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I am wondering if it would be possible to build a photovoltaic cell that kept track of the electricity it generated (perhaps with a built-in meter), such that you could not trick the meter without destroying it.

The idea would be to make cheating the meter (by pumping electricity from a different source through it) pretty much impossible.

Does anything similar in a different context (maybe electric meters on the sides of houses) already exist?

EDIT: Sorry for posting an XY question — that wasn’t intentional. But I did not see the value of stating the underlying motive, which is something along the lines of what was pointed out in the comments. I have the idea that in certain contexts where owners of PV cells get paid for the electricity they generate, they could get electricity cheaper somewhere else and fool the wattmeter. My question was meant to be simple and general. Since I know very little about EE I thought something like this might already exist or be known to be impossible.

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    \$\begingroup\$ Why do you want this? \$\endgroup\$ – Hearth Dec 9 '20 at 17:03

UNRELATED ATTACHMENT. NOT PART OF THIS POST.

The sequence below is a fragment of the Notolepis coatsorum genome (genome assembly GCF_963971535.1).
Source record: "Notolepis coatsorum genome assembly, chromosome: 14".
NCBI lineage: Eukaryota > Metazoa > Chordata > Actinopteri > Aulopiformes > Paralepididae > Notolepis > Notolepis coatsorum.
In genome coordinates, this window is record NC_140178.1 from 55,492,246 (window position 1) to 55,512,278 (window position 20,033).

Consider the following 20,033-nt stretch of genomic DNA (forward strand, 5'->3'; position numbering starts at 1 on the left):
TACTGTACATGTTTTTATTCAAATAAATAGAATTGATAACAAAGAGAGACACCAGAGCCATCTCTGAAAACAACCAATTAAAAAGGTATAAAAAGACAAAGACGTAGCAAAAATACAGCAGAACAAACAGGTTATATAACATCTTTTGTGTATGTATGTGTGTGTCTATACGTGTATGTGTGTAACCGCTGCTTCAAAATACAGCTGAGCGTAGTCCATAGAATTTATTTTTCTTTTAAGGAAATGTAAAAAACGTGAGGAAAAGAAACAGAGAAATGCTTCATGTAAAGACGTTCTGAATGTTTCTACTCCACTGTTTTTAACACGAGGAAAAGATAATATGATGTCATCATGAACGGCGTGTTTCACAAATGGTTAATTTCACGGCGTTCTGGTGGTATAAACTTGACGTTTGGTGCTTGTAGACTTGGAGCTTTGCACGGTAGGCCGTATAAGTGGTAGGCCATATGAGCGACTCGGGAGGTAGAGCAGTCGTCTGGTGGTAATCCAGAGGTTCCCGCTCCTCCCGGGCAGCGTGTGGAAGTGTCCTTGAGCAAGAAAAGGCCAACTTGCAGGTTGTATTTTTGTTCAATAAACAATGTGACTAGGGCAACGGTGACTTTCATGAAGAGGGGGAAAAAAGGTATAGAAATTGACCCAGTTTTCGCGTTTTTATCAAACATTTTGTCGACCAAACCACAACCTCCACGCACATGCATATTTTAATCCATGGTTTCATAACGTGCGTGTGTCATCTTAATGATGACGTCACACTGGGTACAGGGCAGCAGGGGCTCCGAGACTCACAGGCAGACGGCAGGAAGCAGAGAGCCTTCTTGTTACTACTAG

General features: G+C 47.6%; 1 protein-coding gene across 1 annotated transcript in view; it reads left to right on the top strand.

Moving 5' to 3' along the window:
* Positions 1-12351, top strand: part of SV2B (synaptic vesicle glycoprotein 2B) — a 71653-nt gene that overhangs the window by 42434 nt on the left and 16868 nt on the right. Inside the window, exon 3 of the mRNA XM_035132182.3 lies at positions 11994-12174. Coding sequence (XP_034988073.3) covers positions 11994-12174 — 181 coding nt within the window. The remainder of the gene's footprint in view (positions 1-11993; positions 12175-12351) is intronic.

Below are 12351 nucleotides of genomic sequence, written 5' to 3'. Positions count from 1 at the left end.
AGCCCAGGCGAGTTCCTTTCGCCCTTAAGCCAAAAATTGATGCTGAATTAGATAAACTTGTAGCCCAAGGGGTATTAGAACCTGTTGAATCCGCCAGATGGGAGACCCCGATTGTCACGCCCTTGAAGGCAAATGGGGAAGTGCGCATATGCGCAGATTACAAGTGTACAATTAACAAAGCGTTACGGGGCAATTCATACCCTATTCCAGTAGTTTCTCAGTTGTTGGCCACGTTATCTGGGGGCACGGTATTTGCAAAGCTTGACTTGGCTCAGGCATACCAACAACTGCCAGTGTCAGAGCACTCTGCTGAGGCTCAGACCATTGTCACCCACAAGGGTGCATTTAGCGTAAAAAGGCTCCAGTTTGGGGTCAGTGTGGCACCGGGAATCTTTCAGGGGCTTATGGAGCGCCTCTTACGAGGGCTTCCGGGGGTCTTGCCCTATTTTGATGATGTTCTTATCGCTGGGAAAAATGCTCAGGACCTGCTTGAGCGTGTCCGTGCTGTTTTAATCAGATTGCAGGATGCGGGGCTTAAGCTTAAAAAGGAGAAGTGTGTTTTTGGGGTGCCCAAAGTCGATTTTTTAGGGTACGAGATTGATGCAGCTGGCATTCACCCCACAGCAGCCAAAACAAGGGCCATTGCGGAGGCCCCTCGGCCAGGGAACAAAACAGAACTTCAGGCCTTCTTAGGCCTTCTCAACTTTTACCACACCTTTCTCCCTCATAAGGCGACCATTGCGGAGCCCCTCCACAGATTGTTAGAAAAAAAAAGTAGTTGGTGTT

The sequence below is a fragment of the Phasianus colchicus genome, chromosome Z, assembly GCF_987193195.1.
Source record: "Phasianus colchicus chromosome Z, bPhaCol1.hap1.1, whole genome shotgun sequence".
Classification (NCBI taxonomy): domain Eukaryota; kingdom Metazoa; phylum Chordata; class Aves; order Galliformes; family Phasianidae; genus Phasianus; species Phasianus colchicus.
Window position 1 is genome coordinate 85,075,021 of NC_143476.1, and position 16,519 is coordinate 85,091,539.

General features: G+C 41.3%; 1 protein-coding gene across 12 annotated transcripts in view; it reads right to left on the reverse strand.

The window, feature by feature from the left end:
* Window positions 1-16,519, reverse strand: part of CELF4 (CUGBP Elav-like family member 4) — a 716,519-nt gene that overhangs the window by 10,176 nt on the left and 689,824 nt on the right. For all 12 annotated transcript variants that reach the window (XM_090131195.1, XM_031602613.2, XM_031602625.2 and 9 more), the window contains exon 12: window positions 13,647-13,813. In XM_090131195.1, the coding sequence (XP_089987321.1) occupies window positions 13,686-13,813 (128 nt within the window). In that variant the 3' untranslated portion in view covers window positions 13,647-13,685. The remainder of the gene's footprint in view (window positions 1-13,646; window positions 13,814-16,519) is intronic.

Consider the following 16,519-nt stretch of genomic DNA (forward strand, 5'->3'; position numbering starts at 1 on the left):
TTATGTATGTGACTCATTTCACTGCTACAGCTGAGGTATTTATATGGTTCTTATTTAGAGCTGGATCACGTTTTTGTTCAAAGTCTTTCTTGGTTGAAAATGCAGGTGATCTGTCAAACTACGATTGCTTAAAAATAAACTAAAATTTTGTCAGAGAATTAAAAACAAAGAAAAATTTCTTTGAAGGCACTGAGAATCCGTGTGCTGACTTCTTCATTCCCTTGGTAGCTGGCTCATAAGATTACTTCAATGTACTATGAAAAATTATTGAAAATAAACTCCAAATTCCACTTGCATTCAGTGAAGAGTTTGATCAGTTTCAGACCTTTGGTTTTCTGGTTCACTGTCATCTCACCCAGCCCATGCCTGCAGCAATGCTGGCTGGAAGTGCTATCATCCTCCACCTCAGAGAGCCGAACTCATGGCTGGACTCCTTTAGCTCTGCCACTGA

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    \$\begingroup\$ You propose the use of a wattmeter -- what keeps me from taking a drill and carefully drilling through the PV cell to attach my own wires directly to the wiring intrinsic to the cells? Is there a reason why this cannot be addressed simply by inspection/regulatory processes? \$\endgroup\$ – nanofarad Dec 9 '20 at 17:04
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    \$\begingroup\$ "I am wondering if it would be possible to build ....." - probably yes (depending on how much effort you're willing to put into the anti-trickery mechanism). But this really reads as a stereotypical XY question. What is the real problem you're trying to solve? \$\endgroup\$ – brhans Dec 9 '20 at 17:40
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    \$\begingroup\$ To jump to the defense of someone posting an XY problem (which I rarely do): In many countries, there's subsidies for electricity produced by renewable sources on private infrastructure, sometimes these even exceed the spot price of electricity delivered to your neighbor, opening some doors to fraud. \$\endgroup\$ – Marcus Müller Dec 9 '20 at 17:51
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    \$\begingroup\$ Basically you want a tamper-evident thingy. There's lots of applications with the same problem, e.g. measuring miles traveled on a truck. \$\endgroup\$ – user253751 Dec 10 '20 at 20:59
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No, there's no "colour" to electricity which you could use. You could put a tamper-evident light meter next to the panels to determine if the value on the meter is plausible or not, though.

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